Imagine playing a game without knowing the rules! Yet, that’s what most families in business try to do. Rare is the business-owning family who has articulated in detail how it is going to govern its business and personal affairs. Consequently, too few families can both run their businesses successfully and maintain harmonious relationships in and outside the business. The Family Constitution can help families “win” on both counts.
Like any other constitution, the Family Constitution defines the “rules of the game.” In a family business, the rules pertain to family members’ participation in the business and to the family’s relationship to the business. It is a set of agreements that answers such important questions as: Who can work in the family business? Who will share in the ownership of the business? Who makes decisions for the family and the business? How will the family balance personal and business priorities?
Addressing these and other issues pose a huge challenge to families in business. Most families are loath to deal with them for fear of hurting others’ feelings or “upsetting the apple cart.” In the absence of clear understanding, family members act on assumptions and false expectations. Mutual distrust and manipulative behavior take the place of candid discussion. No wonder it is only a matter of time before the business, the family or both become mired in conflict and fall apart.
Countless family feuds, control battles and litigation nightmares can be traced to having no clear or workable mechanisms to transfer the leadership and ownership of the family enterprise. For example: Business growth may lag behind the growth of the family. In the absence of specific standards for deciding who and under what conditions can enter the family business, conflict between family members who feel entitled to employment becomes inevitable. Another example: Estate plans that cripple family members who are involved in the daily management of the business pit active and inactive shareholders against each other. All too frequently this results in a forced sale of the business.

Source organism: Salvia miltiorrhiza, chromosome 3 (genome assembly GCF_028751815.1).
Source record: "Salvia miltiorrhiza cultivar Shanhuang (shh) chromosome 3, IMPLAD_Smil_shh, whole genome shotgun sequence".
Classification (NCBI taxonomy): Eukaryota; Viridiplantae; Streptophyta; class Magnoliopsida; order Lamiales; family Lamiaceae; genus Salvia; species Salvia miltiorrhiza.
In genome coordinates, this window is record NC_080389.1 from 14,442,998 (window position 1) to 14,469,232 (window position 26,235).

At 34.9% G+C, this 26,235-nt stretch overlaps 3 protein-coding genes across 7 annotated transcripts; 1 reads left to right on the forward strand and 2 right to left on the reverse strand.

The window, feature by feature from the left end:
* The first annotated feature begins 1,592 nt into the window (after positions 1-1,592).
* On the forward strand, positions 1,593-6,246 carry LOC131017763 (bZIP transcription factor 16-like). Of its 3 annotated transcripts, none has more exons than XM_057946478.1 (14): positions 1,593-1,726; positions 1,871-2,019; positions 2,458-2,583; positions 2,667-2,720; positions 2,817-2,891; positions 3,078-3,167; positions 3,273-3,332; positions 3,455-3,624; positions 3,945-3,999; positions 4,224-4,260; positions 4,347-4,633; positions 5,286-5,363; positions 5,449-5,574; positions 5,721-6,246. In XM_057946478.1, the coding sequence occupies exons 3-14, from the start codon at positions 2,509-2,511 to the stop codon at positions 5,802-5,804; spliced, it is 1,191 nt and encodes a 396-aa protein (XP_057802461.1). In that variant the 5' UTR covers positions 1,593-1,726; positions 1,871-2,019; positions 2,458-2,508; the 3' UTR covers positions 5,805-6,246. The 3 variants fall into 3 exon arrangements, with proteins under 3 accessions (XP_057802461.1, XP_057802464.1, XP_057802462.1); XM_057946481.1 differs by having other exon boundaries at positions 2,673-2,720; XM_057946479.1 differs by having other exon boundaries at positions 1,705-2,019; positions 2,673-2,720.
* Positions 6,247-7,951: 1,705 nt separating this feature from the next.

The Family Constitution is based in the family’s shared values and principles regarding who they are as a family and how they want to relate to the business as a family. To make it work, family members must be willing to uphold these values and principles without exceptions. Changing the Family Constitution should be no easier than changing a nation’s constitution. Clearly, as new generations come along, they will want to revisit the terms of the Constitution and possibly make changes. However, the less enduring the nature and intent of a Constitution is, the less likely it is to fulfill its purpose both now and in the future.
Creating a Family Constitution is neither an intellectual exercise nor a casual activity. On the contrary: it is an intensely emotional process and one that may take many months of concerted effort. Using “boiler-plate” forms to create a Constitution can be helpful in ensuring that all vital areas are covered. However, the mere use of them does not guarantee positive outcomes any more than following a road-map guarantees a safe and pleasant journey. Professional guidance by someone who understands, and is trained to deal with, the complexities of business-owning families may well determine whether the family survives the process. Trying to create a Family Constitution without professional facilitation is like performing surgery on yourself while reading a “how to” manual.
A final caveat: A Family Constitution that focuses primarily on issues of control, rather than on mechanisms to help the family make good decisions for the business and the family, is likely to be sabotaged, ignored or simply abandoned.
Should you consider putting a Family Constitution in place for your family in business? Yes, but only if every family member understands what a Constitution is, the purpose it serves, and what it will take in terms of time, energy and money to see it through. And, like any other constitution, a Family Constitution can be only as effective as the family’s commitment to honor it and to make it work.